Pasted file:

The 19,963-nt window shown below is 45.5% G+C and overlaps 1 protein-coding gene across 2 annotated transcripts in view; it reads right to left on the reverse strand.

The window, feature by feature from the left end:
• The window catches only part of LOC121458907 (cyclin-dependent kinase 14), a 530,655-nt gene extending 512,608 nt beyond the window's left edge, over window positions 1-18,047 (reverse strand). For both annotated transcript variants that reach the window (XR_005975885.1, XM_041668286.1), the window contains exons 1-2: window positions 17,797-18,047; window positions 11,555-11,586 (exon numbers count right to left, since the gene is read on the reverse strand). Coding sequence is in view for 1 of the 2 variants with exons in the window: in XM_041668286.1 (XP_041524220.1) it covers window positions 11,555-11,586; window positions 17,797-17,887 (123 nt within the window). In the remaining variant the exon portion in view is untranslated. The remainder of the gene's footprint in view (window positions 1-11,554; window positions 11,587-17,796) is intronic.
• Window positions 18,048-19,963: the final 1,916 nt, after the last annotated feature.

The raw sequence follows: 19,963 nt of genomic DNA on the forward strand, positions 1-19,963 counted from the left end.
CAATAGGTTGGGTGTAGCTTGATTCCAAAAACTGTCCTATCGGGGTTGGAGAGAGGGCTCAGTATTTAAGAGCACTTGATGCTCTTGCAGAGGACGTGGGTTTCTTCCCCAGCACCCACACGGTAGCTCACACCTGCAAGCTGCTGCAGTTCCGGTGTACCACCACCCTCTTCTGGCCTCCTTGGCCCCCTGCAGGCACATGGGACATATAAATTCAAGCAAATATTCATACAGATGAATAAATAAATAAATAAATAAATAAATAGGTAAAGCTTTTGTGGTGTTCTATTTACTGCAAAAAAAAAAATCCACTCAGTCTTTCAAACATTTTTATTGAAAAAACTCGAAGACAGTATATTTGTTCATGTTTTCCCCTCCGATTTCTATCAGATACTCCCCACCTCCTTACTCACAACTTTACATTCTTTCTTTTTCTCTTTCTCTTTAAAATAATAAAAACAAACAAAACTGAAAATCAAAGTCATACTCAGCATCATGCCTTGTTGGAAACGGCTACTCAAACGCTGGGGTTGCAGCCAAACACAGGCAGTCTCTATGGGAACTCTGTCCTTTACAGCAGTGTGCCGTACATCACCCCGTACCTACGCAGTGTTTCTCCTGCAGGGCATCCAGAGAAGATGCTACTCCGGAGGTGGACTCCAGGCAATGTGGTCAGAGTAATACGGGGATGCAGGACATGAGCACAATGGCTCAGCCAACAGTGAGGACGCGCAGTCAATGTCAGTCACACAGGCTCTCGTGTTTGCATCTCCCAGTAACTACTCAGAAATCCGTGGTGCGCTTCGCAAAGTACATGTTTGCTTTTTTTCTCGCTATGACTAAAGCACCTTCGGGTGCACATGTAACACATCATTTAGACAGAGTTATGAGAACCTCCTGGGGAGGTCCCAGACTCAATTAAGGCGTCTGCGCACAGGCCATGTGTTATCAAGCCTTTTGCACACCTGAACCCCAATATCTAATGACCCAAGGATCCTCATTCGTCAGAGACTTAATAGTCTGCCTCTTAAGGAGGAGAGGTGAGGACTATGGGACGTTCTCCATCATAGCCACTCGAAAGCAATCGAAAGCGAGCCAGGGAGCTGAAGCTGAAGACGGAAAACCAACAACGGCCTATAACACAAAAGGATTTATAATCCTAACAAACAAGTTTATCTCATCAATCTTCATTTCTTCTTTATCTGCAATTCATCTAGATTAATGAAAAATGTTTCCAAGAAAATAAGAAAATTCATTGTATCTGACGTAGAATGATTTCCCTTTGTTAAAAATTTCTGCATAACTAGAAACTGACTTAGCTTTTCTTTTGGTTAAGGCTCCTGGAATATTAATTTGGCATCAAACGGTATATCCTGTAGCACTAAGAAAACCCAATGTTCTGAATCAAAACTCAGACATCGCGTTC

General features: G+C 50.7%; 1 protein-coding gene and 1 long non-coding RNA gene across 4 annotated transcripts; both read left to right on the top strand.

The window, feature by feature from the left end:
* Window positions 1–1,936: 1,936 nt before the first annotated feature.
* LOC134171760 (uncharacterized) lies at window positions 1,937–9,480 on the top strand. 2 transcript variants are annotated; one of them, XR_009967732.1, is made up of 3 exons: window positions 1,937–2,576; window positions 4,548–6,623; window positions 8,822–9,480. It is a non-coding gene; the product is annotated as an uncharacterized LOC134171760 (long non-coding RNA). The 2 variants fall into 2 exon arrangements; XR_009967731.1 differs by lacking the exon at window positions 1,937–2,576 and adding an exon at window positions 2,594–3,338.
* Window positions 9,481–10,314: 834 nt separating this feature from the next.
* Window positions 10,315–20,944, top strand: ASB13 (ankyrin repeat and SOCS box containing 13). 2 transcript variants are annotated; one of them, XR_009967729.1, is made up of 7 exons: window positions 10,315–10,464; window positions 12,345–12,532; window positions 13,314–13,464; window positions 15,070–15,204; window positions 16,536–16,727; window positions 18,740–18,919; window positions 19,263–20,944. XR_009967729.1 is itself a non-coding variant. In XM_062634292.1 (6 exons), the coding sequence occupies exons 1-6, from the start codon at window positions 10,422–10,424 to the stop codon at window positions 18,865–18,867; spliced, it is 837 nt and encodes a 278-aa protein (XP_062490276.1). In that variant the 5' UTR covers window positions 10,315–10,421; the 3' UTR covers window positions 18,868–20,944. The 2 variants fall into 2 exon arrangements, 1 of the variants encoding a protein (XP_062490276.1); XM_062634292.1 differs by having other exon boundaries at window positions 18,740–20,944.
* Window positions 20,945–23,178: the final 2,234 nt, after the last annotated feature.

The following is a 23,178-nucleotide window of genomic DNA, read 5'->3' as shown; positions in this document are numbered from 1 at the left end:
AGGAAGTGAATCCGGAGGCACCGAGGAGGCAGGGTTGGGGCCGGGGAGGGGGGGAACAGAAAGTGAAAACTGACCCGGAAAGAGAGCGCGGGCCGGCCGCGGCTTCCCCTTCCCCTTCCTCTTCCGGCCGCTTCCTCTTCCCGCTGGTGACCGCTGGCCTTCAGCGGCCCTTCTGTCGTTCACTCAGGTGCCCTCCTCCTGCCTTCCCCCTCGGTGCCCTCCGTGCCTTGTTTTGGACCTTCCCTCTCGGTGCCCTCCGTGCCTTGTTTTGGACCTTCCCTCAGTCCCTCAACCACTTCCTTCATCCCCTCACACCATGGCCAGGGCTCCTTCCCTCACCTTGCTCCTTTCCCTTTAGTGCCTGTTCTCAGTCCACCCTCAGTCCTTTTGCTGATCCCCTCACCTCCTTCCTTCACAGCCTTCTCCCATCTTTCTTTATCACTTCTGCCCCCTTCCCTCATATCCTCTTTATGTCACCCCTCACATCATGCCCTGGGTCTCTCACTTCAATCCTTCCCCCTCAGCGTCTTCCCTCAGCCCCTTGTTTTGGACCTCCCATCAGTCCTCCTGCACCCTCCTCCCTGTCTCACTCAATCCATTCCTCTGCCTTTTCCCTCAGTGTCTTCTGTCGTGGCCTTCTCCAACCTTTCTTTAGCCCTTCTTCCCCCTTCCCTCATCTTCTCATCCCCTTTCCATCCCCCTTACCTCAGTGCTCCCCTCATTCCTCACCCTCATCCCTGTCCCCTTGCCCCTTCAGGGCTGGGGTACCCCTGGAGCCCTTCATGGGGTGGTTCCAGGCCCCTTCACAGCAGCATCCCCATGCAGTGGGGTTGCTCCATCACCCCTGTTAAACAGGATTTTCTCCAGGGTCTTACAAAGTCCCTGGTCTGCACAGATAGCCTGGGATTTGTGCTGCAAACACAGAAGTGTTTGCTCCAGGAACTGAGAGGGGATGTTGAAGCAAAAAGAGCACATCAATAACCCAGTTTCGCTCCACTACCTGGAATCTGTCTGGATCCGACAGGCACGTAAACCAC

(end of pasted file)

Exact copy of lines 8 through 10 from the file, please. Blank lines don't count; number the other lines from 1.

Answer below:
The window, feature by feature from the left end:
* Window positions 1–1,936: 1,936 nt before the first annotated feature.
* LOC134171760 (uncharacterized) lies at window positions 1,937–9,480 on the top strand. 2 transcript variants are annotated; one of them, XR_009967732.1, is made up of 3 exons: window positions 1,937–2,576; window positions 4,548–6,623; window positions 8,822–9,480. It is a non-coding gene; the product is annotated as an uncharacterized LOC134171760 (long non-coding RNA). The 2 variants fall into 2 exon arrangements; XR_009967731.1 differs by lacking the exon at window positions 1,937–2,576 and adding an exon at window positions 2,594–3,338.